New forecasts are due to be delivered on Wednesday, alongside Hammond’s budget.

Aiming for driverless cars by 2021

Hammond is also to announce £75 million ($99 million, 84 million euros) funding for Artificial Intelligence and plans to put driverless cars on UK roads by 2021, in his budget speech on Wednesday.

Hammond will announce regulation changes to allow Britain’s driverless car industry, which the government estimates will be worth £28 billion by 2035, to get cars on the road within as little as three years, according to extracts of the budget released by his office on Sunday.

“Some would say that is a bold move, but I believe we have to embrace these technologies if we want to see Britain leading the next industrial revolution,” he told BBC’s Andrew Marr Show.

The minister, who is under pressure to deliver an eye-catching budget following Brexit spats with cabinet colleagues, will also announce a £400 million fund for companies hoping to roll out electric-car charge points across the country.

People who want to buy a battery-electric vehicle will also be able to access funding as Britain attempts to move towards zero-emission transport.

With a focus on tech industries, the government is also planning to spend £75 million supporting companies developing AI and £160 million in developing 5G technology, which it believes will be necessary for the mass rollout of driverless cars.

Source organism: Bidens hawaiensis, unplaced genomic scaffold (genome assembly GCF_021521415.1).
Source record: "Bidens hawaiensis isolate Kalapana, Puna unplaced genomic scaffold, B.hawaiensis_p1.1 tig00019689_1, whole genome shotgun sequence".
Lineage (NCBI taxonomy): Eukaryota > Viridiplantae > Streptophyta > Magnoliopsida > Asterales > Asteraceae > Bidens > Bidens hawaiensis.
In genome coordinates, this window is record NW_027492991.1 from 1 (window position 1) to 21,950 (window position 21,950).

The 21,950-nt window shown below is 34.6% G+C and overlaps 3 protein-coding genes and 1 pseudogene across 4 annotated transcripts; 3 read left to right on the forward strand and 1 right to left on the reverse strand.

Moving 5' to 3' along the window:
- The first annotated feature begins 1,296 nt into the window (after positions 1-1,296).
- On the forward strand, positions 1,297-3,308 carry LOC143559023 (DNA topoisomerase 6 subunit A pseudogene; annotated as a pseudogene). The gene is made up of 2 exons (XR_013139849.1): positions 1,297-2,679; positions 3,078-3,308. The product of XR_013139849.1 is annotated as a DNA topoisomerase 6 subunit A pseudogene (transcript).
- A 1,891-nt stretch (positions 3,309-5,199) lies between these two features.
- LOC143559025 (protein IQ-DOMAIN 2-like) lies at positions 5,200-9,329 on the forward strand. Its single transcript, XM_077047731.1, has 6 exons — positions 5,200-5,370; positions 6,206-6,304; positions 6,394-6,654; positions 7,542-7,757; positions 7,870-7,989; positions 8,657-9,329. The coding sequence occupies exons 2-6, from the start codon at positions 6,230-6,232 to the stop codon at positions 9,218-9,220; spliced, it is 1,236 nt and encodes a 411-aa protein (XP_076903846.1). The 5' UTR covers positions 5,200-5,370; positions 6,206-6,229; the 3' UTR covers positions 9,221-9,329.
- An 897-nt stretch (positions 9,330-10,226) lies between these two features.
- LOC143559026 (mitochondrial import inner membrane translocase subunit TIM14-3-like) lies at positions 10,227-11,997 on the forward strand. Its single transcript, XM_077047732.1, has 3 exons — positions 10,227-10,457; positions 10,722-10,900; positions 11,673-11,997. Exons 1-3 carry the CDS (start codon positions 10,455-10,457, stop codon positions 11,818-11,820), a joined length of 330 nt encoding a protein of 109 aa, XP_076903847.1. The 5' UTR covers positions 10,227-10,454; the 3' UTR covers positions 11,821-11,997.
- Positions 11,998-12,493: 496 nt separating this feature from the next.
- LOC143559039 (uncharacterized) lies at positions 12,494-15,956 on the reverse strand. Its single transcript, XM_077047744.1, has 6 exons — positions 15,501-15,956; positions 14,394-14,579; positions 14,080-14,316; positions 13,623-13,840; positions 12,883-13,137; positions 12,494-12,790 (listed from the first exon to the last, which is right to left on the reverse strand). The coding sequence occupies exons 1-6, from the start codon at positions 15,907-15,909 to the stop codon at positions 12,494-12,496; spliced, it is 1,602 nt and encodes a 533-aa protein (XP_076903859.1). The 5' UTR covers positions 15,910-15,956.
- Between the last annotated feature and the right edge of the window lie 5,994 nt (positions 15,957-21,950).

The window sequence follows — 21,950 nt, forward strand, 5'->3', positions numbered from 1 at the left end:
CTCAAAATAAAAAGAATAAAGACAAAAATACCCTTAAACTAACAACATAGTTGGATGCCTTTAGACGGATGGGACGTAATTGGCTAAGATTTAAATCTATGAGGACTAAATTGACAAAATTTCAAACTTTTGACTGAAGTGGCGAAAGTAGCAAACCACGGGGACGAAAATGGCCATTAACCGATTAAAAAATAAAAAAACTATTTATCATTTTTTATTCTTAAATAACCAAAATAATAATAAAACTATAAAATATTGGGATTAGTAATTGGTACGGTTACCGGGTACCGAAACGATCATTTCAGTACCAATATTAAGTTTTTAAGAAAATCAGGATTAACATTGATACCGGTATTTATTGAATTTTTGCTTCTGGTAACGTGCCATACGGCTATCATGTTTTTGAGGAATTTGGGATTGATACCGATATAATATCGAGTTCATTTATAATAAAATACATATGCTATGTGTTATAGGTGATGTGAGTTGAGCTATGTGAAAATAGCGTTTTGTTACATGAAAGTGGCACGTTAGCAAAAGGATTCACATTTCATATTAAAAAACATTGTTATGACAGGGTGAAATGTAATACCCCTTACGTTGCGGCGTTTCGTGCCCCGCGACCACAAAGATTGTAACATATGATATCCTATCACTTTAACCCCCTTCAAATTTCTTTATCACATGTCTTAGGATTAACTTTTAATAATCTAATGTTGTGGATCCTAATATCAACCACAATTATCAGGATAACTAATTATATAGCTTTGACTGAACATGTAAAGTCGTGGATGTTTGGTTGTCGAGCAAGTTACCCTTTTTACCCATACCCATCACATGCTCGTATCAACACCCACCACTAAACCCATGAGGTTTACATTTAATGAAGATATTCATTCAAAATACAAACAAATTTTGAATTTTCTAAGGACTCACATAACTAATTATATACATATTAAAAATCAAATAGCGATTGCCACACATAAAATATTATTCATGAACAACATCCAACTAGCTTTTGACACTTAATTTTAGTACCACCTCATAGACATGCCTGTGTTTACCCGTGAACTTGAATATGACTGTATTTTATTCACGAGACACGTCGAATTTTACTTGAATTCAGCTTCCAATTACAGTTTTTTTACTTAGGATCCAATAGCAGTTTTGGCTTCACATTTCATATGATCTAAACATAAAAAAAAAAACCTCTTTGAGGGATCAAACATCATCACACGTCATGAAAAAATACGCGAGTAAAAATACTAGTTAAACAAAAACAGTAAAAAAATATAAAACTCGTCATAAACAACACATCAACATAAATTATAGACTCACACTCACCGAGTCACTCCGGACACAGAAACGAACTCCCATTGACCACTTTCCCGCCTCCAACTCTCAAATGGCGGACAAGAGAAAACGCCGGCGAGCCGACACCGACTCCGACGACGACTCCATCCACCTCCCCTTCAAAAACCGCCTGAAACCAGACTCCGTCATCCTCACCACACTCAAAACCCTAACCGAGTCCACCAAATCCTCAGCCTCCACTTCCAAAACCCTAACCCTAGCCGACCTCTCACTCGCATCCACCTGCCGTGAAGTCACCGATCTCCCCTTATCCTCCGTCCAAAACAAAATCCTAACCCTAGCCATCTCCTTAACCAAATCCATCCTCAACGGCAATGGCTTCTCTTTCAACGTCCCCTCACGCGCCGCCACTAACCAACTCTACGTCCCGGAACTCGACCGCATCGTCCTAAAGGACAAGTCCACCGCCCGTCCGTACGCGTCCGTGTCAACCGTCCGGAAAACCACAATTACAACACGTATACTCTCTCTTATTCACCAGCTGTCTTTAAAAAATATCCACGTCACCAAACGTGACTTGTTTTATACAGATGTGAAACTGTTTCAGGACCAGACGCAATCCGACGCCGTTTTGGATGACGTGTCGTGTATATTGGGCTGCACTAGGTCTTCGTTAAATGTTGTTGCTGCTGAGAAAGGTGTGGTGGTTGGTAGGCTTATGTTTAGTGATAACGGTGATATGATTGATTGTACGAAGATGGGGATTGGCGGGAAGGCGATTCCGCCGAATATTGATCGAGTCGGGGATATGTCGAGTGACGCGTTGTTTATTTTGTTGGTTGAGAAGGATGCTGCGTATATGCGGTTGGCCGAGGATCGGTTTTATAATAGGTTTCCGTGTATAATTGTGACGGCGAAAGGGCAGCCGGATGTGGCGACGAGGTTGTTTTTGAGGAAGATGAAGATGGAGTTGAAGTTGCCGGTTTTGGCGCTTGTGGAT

‘Kindness of strangers’

Britain’s high debt levels have alarmed some investors and Bank of England Governor Mark Carney says the country remains dependent on “the kindness of strangers” to finance itself.

Hammond has previously set himself a target of bringing the ratio down by the end of the decade.

That target may be made easier by a move to shift debt held by housing associations off the government’s books which was announced last week.

As well as his push to speed up house building, the Sunday Times said Hammond suggested he would boost spending for Britain’s health service and further ease a squeeze on the pay of public sector workers in his budget plan.

But Hammond said he had to “signal a continued commitment to fiscal responsibility,” suggesting he would stick to his targets for cutting the budget deficit.

“We are heavily constrained fiscally. We don’t have huge amounts of room for manoeuvre. But we do have some room,” he told the newspaper.

In an apparent joke at the tough balancing act he faces, Hammond was photographed by the Sunday Times looking puzzled and scratching his head as he pored over papers coming from his famous red budget briefcase.

Many economists say Hammond will struggle to meet his target of eliminating Britain’s budget deficit by the mid-2020s because of the country’s stubborn productivity problem.

Britain’s official budget forecasters have said they expect to cut their productivity growth forecasts, suggesting slower overall economic growth ahead and less tax revenue for Hammond.